Have you noticed? Gender is everywhere. Did hashtagMetoo grab our collective attention, or did it just tap into a growing wave of anger at the state of things? Either way, businesses suddenly seem more interested in the career advancement of women, higher education institutions are looking at how to get more women into STEM, the rich and famous are increasingly attaching their names to gender-related causes, and your family probably had an argument about it over the holidays.
This attention is all good and needed: Women hold 29% of FTSE 100 board positions (with only 7 female CEOs), represent less that 20% of those in STEM careers in the UK, and are paid less by 78% of companies in the UK. Even more darkly, one in five women have been sexually assaulted, 91% of rape and sexual assault victims are female, and an estimated 1.2 million women in the UK experienced domestic abuse last year. I'm sure each of us could go on and on.
However, there are a few key things missing from the way we're responding to gender inequality in society:
1. Interventions mostly focus on women and girls, but we need to focus on men and boys just as much. Why don't more men take a lead role in parenting and go part-time at work? Why don't more men become teachers and nurses? Why are men more likely resort to substance abuse and violence as a response to stress, anxiety and depression than women? Why are roughly 3/4 of suicide victims men? Both men and women suffer from gender inequality.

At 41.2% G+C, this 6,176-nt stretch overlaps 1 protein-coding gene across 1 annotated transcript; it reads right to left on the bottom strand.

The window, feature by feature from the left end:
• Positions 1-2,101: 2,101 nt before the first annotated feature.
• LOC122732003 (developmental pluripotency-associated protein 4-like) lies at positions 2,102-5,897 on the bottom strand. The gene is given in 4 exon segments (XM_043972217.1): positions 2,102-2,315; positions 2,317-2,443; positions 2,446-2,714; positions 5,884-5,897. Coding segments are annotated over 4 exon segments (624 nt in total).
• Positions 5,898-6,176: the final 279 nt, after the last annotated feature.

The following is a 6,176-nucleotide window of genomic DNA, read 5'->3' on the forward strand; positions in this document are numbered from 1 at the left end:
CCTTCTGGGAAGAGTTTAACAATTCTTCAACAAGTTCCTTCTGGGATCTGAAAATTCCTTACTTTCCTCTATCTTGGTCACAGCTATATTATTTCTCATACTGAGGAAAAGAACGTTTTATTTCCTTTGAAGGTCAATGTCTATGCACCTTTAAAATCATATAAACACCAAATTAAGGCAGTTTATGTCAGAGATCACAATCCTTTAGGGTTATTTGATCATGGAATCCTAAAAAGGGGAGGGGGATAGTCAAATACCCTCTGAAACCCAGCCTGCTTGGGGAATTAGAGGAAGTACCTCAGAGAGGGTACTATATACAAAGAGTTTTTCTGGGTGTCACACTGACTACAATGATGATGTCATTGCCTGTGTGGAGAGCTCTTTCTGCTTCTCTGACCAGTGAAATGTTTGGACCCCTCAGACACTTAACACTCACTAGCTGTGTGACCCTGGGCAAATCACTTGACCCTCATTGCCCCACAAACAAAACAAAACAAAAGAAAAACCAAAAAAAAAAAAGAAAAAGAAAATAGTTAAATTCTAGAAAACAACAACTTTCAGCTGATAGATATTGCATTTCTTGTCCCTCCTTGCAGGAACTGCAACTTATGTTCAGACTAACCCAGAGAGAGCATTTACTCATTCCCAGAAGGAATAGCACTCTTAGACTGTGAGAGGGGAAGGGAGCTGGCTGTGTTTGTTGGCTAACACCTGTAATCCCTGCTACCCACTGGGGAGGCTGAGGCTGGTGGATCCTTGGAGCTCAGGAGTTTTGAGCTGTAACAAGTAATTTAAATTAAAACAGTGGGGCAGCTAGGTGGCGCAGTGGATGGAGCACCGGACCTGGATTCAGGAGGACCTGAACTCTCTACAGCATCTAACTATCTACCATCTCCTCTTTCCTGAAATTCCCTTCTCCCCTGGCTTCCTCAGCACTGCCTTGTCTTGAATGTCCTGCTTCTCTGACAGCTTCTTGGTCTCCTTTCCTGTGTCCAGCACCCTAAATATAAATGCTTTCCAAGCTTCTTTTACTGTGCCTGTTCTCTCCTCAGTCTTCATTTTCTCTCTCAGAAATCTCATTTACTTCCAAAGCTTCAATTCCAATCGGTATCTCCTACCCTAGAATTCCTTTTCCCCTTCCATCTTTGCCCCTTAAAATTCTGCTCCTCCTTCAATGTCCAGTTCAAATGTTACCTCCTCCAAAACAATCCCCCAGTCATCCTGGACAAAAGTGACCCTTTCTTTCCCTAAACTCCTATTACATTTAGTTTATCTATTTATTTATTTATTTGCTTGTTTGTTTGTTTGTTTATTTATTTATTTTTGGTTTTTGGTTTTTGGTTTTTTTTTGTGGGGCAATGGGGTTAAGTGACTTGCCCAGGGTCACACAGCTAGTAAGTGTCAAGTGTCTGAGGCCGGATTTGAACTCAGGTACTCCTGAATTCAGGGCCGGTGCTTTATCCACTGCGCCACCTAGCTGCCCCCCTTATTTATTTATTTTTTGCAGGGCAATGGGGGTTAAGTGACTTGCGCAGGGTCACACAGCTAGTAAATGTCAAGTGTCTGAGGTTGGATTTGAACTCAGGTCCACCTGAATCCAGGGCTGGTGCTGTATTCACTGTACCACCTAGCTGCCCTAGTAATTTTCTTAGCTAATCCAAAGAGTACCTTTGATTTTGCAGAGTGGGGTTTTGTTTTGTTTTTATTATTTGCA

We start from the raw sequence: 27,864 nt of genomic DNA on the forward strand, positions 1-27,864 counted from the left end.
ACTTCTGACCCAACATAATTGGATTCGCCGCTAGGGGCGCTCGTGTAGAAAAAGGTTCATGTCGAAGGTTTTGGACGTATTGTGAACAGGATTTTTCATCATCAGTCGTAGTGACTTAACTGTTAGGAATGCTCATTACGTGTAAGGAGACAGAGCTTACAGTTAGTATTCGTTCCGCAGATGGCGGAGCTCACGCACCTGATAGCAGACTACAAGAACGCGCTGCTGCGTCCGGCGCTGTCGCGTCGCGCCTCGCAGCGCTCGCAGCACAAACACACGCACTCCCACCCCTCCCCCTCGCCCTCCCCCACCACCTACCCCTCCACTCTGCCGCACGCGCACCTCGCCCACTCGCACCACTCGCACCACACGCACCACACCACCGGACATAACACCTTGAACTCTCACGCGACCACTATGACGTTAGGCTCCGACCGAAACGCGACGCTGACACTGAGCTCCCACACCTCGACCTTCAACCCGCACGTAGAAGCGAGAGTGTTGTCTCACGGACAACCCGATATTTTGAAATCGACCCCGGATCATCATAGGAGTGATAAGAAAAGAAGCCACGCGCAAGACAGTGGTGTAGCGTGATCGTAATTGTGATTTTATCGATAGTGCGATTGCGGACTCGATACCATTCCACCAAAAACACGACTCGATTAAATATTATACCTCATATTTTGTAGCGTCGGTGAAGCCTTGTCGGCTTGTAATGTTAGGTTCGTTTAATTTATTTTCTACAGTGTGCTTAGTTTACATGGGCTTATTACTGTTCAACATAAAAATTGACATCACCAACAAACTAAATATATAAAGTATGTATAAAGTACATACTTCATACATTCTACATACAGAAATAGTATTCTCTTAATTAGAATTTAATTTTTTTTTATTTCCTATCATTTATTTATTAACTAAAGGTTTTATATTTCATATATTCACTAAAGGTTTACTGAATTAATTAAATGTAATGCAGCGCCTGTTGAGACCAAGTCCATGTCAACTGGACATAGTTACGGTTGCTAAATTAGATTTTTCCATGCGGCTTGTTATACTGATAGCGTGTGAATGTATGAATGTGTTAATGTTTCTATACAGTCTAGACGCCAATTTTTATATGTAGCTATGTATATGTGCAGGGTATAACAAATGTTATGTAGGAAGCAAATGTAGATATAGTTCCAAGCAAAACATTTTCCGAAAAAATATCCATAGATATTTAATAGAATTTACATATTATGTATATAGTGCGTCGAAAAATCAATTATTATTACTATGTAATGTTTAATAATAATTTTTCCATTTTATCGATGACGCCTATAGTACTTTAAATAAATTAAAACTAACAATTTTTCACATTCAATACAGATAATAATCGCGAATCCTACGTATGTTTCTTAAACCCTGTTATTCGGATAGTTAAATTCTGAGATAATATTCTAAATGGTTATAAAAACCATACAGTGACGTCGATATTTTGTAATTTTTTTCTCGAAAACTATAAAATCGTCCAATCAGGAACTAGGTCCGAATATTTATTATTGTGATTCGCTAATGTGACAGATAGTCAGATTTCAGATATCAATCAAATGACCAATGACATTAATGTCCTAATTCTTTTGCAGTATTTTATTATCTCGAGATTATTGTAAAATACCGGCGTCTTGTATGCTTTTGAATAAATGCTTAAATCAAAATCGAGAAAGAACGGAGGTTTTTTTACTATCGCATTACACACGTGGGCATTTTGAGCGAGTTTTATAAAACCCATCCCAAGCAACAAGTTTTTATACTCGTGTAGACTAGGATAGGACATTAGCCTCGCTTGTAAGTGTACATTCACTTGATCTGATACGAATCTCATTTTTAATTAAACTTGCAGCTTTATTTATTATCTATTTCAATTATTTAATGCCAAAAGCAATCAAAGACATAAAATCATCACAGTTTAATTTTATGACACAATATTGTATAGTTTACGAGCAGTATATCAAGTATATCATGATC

2. We're starting too late. There are lots of great programmes for girls, but they mainly start in adolescence. Gender identity embeds around age three. While the formation of a gender identity is a part of how toddlers learn to understand the world, this identity does not need to limit what children think they're allowed to like, how they should act, or what they are good at.
I've seen both of these issues play out in my own children. My four-year-old daughter has already strongly gravitated to what she herself calls "girlish things", but is constantly reminded by all of the adults around her that princesses can also be brave, play football, and like math. My two-year-old son loves balls and trains, but he also loves baby dolls and dancing. Most of the adults around him latch onto how he's going to play for Spurs and not how he's going to be a great dad or dancer.
If we don't start teaching boys that it's ok to express themselves, nurture others, and show vulnerability, we're never going to chip away at the walls women keep running into in adulthood.
This is why we started You Be You. Our aim is to break down gender stereotypes starting early in primary school -- for kids of all genders, races, religions, and social backgrounds. To do this we'll need the help of everyone who surrounds a child: teachers, parents, carers, and other children. It's a massive undertaking, but we're taking it one step at a time.
Step one for us is the classroom. We were amazed that busy and surely exhausted teachers, head teachers and researchers were willing to volunteer their evenings to help us, but it turns out that people who work with children really see the need for this. We now have a set of fun and creative lessons that can be used to teach existing subjects, and that teachers are excited about. Our pilot launches next month, and we can’t wait to measure the impact these lessons have on pupils.
It's early days, but we feel encouraged by how much support we've already gotten, from the education sector, local MPs, and our generous funders at Unltd. Watch this space-- we'll be updating periodically on how the pilot is going!
Janeen and Bilkis